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The Next Logical Step   By: (1932-)

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Ordinarily the military least wants to have the others know the final details of their war plans. But, logically, there would be times


"I don't really see where this problem has anything to do with me," the CIA man said. "And, frankly, there are a lot of more important things I could be doing."

Ford, the physicist, glanced at General LeRoy. The general had that quizzical expression on his face, the look that meant he was about to do something decisive.

"Would you like to see the problem first hand?" the general asked, innocently.

The CIA man took a quick look at his wristwatch. "O.K., if it doesn't take too long. It's late enough already."

"It won't take very long, will it, Ford?" the general said, getting out of his chair.

"Not very long," Ford agreed. "Only a lifetime."

The CIA man grunted as they went to the doorway and left the general's office. Going down the dark, deserted hallway, their footsteps echoed hollowly.

"I can't overemphasize the seriousness of the problem," General LeRoy said to the CIA man. "Eight ranking members of the General Staff have either resigned their commissions or gone straight to the violent ward after just one session with the computer."

The CIA man scowled. "Is this area Secure?"

General LeRoy's face turned red. "This entire building is as Secure as any edifice in the Free World, mister. And it's empty. We're the only living people inside here at this hour. I'm not taking any chances."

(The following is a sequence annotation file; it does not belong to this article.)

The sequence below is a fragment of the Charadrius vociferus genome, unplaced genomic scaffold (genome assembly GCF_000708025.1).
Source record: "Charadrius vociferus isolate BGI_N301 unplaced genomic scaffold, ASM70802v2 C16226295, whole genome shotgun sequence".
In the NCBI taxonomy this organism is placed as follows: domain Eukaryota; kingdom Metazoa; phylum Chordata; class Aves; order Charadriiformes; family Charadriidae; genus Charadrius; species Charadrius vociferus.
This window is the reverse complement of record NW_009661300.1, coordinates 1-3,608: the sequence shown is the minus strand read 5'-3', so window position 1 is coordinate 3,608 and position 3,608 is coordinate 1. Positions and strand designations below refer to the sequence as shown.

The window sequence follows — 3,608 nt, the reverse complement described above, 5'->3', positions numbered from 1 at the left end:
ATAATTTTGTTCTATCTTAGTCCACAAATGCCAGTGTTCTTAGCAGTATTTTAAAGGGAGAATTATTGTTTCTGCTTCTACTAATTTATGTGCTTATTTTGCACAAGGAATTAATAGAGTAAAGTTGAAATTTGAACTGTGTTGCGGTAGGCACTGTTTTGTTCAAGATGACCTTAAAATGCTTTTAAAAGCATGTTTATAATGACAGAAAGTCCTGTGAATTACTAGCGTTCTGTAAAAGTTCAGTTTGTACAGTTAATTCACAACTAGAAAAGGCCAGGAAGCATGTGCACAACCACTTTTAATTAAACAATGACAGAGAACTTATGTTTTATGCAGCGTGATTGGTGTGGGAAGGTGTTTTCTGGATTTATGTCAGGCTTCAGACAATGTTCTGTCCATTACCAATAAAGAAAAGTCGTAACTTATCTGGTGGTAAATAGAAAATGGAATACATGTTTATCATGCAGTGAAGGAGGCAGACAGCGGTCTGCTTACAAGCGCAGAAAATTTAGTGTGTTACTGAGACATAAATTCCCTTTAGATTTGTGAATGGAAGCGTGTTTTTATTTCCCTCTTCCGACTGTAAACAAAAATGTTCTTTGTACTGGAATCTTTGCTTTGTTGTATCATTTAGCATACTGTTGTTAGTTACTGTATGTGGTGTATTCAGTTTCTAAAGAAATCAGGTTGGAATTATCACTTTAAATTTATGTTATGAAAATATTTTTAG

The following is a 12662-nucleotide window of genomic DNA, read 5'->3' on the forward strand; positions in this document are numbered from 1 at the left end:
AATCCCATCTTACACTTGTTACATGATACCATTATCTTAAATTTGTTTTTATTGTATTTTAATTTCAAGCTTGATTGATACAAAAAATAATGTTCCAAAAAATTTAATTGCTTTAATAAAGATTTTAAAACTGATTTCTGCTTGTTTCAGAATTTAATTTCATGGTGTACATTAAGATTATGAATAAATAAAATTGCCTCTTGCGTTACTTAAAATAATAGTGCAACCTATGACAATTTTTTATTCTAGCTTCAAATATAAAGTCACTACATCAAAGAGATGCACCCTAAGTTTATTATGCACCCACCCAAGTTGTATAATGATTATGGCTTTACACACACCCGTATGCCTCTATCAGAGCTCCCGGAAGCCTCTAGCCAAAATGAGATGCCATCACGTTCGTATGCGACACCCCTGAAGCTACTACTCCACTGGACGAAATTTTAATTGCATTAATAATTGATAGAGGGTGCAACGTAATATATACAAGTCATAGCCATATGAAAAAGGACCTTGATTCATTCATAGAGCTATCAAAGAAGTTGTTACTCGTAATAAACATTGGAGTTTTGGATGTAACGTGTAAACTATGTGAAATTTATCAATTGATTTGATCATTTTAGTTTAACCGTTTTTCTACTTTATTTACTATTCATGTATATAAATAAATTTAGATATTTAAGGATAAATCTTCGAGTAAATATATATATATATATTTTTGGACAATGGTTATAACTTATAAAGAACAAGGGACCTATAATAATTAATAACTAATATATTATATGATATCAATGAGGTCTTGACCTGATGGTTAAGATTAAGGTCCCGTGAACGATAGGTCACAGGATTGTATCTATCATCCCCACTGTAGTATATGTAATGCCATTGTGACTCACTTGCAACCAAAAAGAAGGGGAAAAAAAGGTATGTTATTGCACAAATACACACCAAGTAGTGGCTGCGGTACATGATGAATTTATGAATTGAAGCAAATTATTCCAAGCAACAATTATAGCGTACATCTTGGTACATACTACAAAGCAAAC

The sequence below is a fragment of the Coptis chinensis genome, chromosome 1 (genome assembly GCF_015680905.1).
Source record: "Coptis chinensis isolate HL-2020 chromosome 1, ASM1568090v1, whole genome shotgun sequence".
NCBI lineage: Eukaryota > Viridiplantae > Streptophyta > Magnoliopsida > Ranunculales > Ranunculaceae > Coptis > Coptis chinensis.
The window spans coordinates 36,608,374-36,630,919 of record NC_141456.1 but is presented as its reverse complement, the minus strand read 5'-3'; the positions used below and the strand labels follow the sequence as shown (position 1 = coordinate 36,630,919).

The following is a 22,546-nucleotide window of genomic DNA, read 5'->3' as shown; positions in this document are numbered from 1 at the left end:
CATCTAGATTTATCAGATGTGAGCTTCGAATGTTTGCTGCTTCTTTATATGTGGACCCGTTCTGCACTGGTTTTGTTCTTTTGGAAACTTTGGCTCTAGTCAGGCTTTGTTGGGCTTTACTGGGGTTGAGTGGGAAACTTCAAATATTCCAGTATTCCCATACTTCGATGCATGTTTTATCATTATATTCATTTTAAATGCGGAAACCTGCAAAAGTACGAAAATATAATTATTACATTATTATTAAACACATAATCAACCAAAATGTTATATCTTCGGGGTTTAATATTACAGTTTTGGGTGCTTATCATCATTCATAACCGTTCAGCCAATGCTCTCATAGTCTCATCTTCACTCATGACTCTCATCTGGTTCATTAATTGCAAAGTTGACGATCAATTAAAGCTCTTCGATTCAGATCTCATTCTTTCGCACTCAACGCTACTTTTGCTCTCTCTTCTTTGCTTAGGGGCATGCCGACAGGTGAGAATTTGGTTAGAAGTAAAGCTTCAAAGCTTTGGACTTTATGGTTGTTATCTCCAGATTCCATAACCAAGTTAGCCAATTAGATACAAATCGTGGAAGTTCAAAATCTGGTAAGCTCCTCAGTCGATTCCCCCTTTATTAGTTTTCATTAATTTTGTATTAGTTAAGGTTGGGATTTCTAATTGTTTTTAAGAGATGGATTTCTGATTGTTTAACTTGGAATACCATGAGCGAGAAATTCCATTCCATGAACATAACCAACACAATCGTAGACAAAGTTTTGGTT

"Just want to be sure."

"Perhaps if I explain the computer a little more," Ford said, changing the subject, "you'll know what to expect."

"Good idea," said the man from CIA.

"We told you that this is the most modern, most complex and delicate computer in the world ... nothing like it has ever been attempted before anywhere."

"I know that They don't have anything like it," the CIA man agreed.

"And you also know, I suppose, that it was built to simulate actual war situations. We fight wars in this computer ... wars with missiles and bombs and gas. Real wars, complete down to the tiniest detail. The computer tells us what will actually happen to every missile, every city, every man ... who dies, how many planes are lost, how many trucks will fail to start on a cold morning, whether a battle is won or lost ..."

General LeRoy interrupted. "The computer runs these analyses for both sides, so we can see what's happening to Them, too."

The CIA man gestured impatiently. "War games simulations aren't new. You've been doing them for years."

"Yes, but this machine is different," Ford pointed out. "It not only gives a much more detailed war game. It's the next logical step in the development of machine simulated war games." He hesitated dramatically.

"Well, what is it?"

"We've added a variation of the electro encephalograph ..."

The CIA man stopped walking. "The electro what?"

"Electro encephalograph. You know, a recording device that reads the electrical patterns of your brain. Like the electro cardiograph."


"But you see, we've given the EEG a reverse twist. Instead of using a machine that makes a recording of the brain's electrical wave output, we've developed a device that will take the computer's readout tapes, and turn them into electrical patterns that are put into your brain!"

"I don't get it."

General LeRoy took over. "You sit at the machine's control console. A helmet is placed over your head. You set the machine in operation. You see the results."

"Yes," Ford went on. "Instead of reading rows of figures from the computer's printer ... you actually see the war being fought. Complete visual and auditory hallucinations. You can watch the progress of the battles, and as you change strategy and tactics you can see the results before your eyes."

"The idea, originally, was to make it easier for the General Staff to visualize strategic situations," General LeRoy said... Continue reading book >>

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